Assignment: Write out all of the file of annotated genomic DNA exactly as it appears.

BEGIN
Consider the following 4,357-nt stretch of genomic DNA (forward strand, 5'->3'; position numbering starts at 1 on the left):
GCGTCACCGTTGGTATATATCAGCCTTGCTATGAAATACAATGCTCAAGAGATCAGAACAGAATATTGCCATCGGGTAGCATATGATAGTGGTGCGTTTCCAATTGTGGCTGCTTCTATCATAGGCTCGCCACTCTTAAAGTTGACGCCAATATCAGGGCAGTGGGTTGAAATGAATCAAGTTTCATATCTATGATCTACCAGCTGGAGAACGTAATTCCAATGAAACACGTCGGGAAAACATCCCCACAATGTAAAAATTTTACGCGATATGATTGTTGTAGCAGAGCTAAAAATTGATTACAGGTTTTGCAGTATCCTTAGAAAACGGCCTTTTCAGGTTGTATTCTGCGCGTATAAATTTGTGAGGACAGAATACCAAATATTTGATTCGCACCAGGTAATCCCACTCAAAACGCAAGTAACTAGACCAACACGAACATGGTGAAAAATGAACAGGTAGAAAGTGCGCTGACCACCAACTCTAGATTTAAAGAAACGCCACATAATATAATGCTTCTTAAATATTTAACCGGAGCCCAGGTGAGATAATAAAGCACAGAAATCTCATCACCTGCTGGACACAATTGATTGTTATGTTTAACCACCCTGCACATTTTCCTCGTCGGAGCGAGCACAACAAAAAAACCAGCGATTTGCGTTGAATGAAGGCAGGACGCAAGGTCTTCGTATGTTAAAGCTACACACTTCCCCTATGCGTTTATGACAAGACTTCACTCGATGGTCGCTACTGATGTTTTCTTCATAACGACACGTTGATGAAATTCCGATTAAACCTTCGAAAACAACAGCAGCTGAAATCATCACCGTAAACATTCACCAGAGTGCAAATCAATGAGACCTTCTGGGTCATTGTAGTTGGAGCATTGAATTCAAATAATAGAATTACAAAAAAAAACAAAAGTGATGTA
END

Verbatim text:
Consider the following 4,357-nt stretch of genomic DNA (forward strand, 5'->3'; position numbering starts at 1 on the left):
GCGTCACCGTTGGTATATATCAGCCTTGCTATGAAATACAATGCTCAAGAGATCAGAACAGAATATTGCCATCGGGTAGCATATGATAGTGGTGCGTTTCCAATTGTGGCTGCTTCTATCATAGGCTCGCCACTCTTAAAGTTGACGCCAATATCAGGGCAGTGGGTTGAAATGAATCAAGTTTCATATCTATGATCTACCAGCTGGAGAACGTAATTCCAATGAAACACGTCGGGAAAACATCCCCACAATGTAAAAATTTTACGCGATATGATTGTTGTAGCAGAGCTAAAAATTGATTACAGGTTTTGCAGTATCCTTAGAAAACGGCCTTTTCAGGTTGTATTCTGCGCGTATAAATTTGTGAGGACAGAATACCAAATATTTGATTCGCACCAGGTAATCCCACTCAAAACGCAAGTAACTAGACCAACACGAACATGGTGAAAAATGAACAGGTAGAAAGTGCGCTGACCACCAACTCTAGATTTAAAGAAACGCCACATAATATAATGCTTCTTAAATATTTAACCGGAGCCCAGGTGAGATAATAAAGCACAGAAATCTCATCACCTGCTGGACACAATTGATTGTTATGTTTAACCACCCTGCACATTTTCCTCGTCGGAGCGAGCACAACAAAAAAACCAGCGATTTGCGTTGAATGAAGGCAGGACGCAAGGTCTTCGTATGTTAAAGCTACACACTTCCCCTATGCGTTTATGACAAGACTTCACTCGATGGTCGCTACTGATGTTTTCTTCATAACGACACGTTGATGAAATTCCGATTAAACCTTCGAAAACAACAGCAGCTGAAATCATCACCGTAAACATTCACCAGAGTGCAAATCAATGAGACCTTCTGGGTCATTGTAGTTGGAGCATTGAATTCAAATAATAGAATTACAAAAAAAAACAAAAGTGATGTA